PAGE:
A hand holds a lens above a white table. A telephoto lens sits on a wooden table.

Left: Ron McClenny | Right: Nathan Dumlao

Things to Consider

If you still have questions about the deal, there are a few other things to consider. The first is cost. How does the cost compare to what others are selling for? A quick way to check is to look on eBay. If the lens is selling for considerably less than average, there’s something going on. It is either a scam or there’s something wrong with the lens. Occasionally, you’ll find a crazy deal, but in most cases, beware.

Check the Lens Condition

Look the lens over and see if there appears to be any kind of damage. Are there scratches or dings on the body or glass? Is there dust or fungus inside? Next, test it out. Does the autofocus work or does it make squeaking noises? Check the filter threads. Does the zoom move smoothly? Do the aperture blades open and close smoothly or do the aperture blades get stuck?

A person in an orange hoodie holds a lens in front of their face. A puppy lies in a section of a camera bag.

Left: Jacob Mejicanos | Right: Roberto Nickson

Just because the lens is doing well right now doesn’t mean it will last forever. Once, I bought a used lens and it worked fine for several months, but then something broke with the aperture control. Now, I always ask about the age and usage of the lens. The older it is, the more likely something will break. The same goes for how it was used. If it was used daily by a newspaper or in harsh conditions, it might not last as long.

One of the major problems with several of the buying options is that you can’t physically see and hold the lens. When you are buying something from eBay or online, you’re given photos and that’s about it. In these situations, ask as many questions as possible. If the photos aren’t clear, ask for more photos. They could even make a video for you so you can hear it focusing.

A close-up images of a lens focus ring.


Of course, if there is the option to see it in-person, do that before you buy. Bring your camera body with you and try it out right there. This also gives you a chance to gauge the seller in person. Do they seem nervous or overly interested in getting rid of the lens? Are they driving a $500 car but selling a $2000 lens?

Is it a U.S. or “Gray Market” Model?

There is another small thing that many people miss. Find out if the lens is a U.S. version or gray market version. This means the lens was either made to be sold in the U.S. or in another market. Usually there’s no difference in the quality of the lens, but it matters when it comes to repairs. Most manufacturers in the U.S. will only repair U.S. models. That means you would have to send a gray market lens out of the country to get it fixed.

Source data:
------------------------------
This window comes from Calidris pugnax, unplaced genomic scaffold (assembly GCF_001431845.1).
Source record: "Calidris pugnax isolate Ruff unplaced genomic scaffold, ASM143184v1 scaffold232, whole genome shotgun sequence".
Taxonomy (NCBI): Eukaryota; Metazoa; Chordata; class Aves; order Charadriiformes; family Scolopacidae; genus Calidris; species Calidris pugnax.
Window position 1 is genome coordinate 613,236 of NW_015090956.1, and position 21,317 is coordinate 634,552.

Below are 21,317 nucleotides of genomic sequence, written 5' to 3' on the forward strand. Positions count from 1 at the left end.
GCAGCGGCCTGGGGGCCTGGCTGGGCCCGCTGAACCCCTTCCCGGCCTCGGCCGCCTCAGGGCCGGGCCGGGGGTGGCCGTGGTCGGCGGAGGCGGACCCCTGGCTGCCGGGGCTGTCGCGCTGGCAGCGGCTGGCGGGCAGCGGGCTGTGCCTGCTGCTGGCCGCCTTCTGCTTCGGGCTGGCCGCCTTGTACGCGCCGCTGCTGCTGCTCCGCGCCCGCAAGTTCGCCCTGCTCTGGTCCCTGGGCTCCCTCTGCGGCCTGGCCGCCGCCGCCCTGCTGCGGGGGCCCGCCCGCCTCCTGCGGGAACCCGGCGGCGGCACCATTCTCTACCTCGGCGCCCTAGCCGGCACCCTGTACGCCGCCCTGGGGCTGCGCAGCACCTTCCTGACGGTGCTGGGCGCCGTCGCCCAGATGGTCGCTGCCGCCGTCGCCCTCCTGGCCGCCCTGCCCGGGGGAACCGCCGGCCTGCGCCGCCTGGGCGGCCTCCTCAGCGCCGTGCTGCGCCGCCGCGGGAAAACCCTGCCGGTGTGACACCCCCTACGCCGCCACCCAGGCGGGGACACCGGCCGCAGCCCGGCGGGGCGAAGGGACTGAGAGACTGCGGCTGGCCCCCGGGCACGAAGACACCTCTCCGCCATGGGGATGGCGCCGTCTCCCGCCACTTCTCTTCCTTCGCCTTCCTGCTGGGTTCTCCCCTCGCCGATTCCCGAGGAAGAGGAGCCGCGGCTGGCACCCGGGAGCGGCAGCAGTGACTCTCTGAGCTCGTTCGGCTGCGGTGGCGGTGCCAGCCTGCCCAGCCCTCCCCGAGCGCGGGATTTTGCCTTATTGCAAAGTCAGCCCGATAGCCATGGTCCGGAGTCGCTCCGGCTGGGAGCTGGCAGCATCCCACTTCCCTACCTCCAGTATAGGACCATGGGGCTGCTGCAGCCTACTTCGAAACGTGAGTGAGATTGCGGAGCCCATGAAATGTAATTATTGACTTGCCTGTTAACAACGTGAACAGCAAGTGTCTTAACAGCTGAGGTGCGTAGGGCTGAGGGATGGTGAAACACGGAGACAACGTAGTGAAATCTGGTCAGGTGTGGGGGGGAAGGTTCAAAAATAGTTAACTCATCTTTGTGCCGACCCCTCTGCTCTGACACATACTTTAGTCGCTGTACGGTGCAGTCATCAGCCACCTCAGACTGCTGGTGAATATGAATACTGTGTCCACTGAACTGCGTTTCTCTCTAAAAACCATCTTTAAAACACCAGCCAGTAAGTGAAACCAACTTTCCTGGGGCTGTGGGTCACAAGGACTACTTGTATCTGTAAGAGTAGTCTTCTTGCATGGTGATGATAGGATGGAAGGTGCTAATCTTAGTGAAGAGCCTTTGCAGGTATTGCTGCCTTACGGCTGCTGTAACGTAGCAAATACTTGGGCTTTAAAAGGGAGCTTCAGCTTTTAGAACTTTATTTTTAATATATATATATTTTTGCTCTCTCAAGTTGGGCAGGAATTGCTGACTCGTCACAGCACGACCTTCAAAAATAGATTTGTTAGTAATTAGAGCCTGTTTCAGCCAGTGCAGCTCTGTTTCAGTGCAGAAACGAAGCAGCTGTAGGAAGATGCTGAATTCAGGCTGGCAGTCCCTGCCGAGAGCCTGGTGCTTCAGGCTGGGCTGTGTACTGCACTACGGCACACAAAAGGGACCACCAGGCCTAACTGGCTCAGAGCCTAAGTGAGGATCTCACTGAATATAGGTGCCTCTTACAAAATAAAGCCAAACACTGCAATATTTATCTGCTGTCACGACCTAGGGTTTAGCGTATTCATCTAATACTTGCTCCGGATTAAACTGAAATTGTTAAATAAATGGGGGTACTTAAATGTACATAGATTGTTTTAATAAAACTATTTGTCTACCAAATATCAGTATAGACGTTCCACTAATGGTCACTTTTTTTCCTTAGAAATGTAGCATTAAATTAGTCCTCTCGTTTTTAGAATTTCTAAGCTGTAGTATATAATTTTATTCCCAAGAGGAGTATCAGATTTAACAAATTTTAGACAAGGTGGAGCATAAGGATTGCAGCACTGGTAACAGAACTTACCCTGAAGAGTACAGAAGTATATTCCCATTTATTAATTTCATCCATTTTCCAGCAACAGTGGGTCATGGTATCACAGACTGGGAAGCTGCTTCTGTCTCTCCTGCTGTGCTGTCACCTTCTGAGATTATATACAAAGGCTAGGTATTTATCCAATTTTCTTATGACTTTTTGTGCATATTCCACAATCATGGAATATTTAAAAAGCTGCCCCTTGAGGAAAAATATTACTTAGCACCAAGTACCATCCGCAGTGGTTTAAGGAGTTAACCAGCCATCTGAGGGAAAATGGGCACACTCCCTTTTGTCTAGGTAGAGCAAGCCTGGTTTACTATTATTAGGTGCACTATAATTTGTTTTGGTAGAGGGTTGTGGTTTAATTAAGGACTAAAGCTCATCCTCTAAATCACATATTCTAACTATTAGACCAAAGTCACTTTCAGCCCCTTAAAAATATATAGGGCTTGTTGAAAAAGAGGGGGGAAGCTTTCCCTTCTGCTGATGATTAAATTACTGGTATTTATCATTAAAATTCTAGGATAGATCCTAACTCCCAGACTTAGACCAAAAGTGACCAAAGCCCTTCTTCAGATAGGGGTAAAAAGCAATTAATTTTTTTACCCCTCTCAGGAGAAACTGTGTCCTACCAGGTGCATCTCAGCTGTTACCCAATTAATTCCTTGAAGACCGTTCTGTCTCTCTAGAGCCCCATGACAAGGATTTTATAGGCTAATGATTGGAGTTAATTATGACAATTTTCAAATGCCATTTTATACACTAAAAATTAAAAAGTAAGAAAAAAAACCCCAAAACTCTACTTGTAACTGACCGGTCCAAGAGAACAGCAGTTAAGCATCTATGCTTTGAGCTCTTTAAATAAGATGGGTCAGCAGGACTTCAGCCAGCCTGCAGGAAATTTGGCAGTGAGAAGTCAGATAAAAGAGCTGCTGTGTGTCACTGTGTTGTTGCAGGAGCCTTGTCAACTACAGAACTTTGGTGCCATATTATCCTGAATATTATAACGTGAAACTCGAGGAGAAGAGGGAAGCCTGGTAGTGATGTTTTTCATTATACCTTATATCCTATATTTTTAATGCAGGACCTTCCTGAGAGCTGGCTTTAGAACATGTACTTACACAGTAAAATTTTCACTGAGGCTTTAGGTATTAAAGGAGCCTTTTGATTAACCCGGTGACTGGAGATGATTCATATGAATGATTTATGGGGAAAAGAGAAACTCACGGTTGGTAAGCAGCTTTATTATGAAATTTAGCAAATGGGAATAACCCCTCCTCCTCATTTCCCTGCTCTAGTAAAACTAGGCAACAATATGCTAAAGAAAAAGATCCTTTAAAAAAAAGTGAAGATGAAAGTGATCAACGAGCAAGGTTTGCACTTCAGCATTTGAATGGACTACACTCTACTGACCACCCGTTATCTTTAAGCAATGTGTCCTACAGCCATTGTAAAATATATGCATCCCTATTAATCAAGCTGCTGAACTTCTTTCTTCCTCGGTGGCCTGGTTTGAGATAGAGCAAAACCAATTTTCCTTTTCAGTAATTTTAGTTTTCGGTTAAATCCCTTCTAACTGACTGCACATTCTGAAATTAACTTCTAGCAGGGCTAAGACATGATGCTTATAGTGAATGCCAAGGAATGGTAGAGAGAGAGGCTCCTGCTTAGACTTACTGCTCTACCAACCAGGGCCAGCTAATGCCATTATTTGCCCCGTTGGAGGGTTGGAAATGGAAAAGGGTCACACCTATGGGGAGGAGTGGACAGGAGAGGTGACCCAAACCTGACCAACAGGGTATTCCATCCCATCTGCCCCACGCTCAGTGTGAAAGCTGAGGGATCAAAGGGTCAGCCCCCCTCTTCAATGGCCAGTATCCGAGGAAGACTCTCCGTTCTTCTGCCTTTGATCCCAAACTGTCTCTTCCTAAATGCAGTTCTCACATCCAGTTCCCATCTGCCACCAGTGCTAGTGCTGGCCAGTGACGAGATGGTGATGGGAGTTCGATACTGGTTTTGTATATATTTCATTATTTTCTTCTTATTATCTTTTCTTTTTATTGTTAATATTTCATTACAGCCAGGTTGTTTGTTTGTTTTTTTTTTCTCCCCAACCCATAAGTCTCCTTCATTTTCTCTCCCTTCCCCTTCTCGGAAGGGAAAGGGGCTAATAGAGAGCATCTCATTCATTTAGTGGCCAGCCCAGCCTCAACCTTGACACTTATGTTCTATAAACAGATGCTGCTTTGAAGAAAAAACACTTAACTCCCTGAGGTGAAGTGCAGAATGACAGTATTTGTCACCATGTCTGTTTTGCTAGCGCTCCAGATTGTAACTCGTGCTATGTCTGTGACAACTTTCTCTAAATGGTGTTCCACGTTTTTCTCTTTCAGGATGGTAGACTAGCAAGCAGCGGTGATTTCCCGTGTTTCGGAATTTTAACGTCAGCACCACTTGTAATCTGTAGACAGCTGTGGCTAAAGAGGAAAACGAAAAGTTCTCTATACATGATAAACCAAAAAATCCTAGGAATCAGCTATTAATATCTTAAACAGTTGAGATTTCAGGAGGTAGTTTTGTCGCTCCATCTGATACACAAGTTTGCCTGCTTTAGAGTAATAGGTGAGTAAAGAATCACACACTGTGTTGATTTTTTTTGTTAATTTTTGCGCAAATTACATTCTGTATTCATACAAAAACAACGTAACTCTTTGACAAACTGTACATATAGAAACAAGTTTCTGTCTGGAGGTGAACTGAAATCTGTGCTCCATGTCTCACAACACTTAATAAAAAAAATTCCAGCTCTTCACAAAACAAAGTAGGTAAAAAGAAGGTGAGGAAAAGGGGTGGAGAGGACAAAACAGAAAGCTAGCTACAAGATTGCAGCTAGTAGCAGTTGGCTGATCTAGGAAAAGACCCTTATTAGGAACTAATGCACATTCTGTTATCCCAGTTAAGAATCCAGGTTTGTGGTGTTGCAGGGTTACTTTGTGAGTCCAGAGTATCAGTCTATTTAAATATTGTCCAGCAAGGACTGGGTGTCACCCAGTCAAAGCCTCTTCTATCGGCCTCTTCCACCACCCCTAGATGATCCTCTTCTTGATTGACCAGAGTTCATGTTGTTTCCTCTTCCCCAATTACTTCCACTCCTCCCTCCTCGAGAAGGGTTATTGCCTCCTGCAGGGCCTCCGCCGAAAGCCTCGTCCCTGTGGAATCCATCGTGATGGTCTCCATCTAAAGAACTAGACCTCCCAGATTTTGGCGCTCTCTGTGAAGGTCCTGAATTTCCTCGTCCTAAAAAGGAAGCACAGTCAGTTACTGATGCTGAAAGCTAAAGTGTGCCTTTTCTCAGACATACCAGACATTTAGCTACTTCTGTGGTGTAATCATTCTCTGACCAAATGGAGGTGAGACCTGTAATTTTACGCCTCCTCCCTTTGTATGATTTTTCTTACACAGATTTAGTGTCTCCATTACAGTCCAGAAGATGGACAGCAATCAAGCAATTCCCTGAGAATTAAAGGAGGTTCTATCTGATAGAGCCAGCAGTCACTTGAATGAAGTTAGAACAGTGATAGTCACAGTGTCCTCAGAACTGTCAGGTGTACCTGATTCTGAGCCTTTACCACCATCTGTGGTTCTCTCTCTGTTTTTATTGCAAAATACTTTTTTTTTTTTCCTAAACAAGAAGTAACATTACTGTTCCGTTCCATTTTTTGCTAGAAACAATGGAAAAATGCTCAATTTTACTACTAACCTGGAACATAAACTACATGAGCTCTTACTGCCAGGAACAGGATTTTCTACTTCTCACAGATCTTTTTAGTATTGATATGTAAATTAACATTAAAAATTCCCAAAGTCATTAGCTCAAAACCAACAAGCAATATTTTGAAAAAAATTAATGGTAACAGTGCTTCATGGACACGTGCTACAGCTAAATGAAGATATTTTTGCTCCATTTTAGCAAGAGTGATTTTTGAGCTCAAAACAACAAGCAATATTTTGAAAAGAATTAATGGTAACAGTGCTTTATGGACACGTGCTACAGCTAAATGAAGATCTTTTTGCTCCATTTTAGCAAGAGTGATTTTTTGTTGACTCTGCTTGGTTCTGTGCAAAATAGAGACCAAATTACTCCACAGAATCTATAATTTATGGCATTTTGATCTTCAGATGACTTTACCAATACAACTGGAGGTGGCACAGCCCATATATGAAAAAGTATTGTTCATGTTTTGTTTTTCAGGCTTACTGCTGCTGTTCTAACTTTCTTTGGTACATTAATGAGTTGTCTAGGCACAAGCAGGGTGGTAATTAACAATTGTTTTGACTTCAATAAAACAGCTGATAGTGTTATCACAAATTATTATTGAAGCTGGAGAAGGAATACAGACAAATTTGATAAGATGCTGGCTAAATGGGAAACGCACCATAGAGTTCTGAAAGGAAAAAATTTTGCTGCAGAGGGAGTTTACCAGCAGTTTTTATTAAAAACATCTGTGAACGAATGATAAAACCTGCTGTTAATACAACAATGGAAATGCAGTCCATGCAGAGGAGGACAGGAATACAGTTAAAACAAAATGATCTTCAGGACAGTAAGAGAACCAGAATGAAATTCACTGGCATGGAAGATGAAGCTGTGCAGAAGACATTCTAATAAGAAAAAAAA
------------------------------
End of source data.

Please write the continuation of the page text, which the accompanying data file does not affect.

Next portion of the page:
Two lenses cover the eyes of a giraffe in a painting.

James Bold

Ask for Proof of Ownership

It’s also good to request proof of ownership. Do they have a receipt that proves they are the owner? Cameras and lenses get stolen all the time, so you want to make sure you aren’t buying stolen goods.

Finally Purchasing the Used Lens

When you’ve committed to buy, there are a few other things to do to ensure you’re protected.


Make sure to use a form of payment that includes buyer insurance. I tend to do everything through PayPal because, if something goes wrong, I can contest the sale. If you use cash or Venmo, you don’t have that security. With PayPal, make sure to say you are paying for Goods and not Services.

Lenses are displayed in a glass cabinet.

Jonathan Kemper

Document the Receiving and Opening

When you do receive the item, document the experience. If it’s in person, take photos or videos of the transaction, and do it in a safe place. Before opening the box, record the process to show the condition you received it in.

Common Scams

I know I sound like a conspiracy nut, but I believe it’s better to be safe than sorry. The best advice? If it feels too good to be true, it probably is. Trust your gut.

There are a few common scams to be aware of. In one, they’ll ask you to pay up-front by a certain method. Then they never ship the item, and you can’t get your money back.

A small 50mm lens since on a sofa. A woman holds a camera in front of her face.

Left: Scott Gummerson | Right: Noemi Macavei Katocz

In another common scam, they’ll sell you something different from what was advertised. Basically, they either show images that aren’t real, or they misrepresent the item’s condition. You might open the box and find a broken lens. Then, the seller can either claim that you broke it or that it was broken during shipping.


I’m a big believer in saving as much money as I can for my business. Buying used lenses is one solution. Make sure you follow the guidelines above, and you’ll soon be enjoying an amazing lens without spending tons of money!


Bryan Striegler is a wedding photographer who loves superheroes, sports, and skittles. Along with his saint of a wife and their crew of kids, Bryan lives in northwest Arkansas where, in his free time, he’s constantly searching for the next great Netflix binge.